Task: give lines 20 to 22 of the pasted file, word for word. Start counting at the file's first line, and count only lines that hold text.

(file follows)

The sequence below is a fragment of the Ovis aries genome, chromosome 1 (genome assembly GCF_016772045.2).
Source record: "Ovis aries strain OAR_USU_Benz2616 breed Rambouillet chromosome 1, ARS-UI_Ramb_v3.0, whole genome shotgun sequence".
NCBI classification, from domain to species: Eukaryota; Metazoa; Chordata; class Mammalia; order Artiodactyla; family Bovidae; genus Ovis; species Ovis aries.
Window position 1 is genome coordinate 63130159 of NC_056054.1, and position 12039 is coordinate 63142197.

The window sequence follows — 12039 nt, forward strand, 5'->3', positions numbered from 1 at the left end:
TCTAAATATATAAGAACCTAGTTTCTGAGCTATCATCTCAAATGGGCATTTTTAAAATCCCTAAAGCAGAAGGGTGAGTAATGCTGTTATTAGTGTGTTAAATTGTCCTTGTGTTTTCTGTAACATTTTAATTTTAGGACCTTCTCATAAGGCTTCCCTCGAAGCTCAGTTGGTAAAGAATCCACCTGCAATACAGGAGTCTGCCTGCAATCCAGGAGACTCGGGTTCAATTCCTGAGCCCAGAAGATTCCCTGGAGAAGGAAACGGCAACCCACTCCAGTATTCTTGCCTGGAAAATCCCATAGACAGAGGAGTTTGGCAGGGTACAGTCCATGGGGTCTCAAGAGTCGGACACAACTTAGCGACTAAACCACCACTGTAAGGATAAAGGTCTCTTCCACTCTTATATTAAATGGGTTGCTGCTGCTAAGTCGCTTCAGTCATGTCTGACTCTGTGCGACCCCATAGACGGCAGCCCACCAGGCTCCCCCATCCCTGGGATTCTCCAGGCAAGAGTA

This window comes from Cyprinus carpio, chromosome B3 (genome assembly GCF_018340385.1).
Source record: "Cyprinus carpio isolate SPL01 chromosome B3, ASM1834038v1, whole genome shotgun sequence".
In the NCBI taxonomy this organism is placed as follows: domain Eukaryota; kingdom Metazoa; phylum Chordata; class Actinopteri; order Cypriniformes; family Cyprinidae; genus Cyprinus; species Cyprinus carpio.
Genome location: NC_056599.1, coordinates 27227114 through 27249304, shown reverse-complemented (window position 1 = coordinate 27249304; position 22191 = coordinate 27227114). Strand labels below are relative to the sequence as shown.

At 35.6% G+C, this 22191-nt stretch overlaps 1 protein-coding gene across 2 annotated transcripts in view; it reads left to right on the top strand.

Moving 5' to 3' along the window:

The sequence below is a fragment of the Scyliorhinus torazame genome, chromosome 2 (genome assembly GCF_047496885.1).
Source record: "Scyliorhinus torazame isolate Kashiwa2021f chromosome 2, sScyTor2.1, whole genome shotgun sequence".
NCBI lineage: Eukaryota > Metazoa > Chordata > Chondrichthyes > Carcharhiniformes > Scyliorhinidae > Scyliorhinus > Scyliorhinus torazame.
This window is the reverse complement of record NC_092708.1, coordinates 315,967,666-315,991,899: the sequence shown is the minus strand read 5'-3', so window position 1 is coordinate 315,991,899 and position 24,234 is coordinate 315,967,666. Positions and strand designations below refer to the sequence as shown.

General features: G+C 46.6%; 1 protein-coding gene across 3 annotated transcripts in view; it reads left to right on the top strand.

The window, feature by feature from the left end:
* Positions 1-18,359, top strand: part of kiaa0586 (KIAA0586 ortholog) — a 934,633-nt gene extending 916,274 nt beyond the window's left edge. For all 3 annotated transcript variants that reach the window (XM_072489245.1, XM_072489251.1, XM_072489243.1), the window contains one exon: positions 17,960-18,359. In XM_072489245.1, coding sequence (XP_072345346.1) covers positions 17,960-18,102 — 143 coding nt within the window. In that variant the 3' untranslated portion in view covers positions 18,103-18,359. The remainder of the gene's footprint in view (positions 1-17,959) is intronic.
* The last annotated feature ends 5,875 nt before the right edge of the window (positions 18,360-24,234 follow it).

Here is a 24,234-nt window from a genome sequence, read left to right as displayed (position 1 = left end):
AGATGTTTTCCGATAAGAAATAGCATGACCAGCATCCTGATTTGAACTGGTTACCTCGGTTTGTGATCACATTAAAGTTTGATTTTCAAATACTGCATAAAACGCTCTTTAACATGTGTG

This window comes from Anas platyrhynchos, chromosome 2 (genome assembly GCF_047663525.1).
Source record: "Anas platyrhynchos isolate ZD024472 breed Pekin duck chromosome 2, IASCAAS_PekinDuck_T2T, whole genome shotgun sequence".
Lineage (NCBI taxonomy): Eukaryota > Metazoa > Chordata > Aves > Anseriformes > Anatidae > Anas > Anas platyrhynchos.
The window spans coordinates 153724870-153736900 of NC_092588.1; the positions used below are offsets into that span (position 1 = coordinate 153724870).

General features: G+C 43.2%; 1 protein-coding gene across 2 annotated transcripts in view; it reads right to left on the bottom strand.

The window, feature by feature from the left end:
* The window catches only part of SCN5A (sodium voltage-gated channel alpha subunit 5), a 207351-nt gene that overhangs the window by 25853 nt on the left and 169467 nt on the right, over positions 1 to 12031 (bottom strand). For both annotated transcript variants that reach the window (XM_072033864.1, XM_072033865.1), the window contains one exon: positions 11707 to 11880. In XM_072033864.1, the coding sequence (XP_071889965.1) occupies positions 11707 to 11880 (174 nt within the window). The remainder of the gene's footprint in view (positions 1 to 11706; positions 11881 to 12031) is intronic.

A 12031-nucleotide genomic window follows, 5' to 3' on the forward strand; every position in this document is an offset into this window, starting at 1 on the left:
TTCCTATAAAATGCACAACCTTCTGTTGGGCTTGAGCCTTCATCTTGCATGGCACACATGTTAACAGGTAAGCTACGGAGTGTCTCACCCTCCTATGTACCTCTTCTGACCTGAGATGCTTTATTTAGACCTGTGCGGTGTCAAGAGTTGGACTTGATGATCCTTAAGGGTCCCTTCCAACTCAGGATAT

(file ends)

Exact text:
* The last annotated feature ends 5,875 nt before the right edge of the window (positions 18,360-24,234 follow it).

Here is a 24,234-nt window from a genome sequence, read left to right as displayed (position 1 = left end):
AGATGTTTTCCGATAAGAAATAGCATGACCAGCATCCTGATTTGAACTGGTTACCTCGGTTTGTGATCACATTAAAGTTTGATTTTCAAATACTGCATAAAACGCTCTTTAACATGTGTG